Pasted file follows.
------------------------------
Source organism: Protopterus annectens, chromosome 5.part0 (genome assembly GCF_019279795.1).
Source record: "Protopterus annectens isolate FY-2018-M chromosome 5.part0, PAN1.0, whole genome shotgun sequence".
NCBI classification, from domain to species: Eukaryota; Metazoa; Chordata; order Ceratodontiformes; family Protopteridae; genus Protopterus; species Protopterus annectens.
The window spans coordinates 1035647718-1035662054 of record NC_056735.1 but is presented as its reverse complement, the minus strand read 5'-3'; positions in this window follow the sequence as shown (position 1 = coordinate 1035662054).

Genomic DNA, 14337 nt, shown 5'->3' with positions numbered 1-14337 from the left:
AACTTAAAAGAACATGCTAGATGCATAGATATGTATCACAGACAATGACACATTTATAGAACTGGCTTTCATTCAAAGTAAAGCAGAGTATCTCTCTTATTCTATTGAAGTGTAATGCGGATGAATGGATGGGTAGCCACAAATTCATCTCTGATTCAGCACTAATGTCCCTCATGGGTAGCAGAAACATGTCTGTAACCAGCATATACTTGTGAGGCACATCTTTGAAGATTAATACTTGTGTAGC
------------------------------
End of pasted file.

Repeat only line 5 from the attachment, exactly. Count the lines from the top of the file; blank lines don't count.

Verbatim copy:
Genomic DNA, 14337 nt, shown 5'->3' with positions numbered 1-14337 from the left: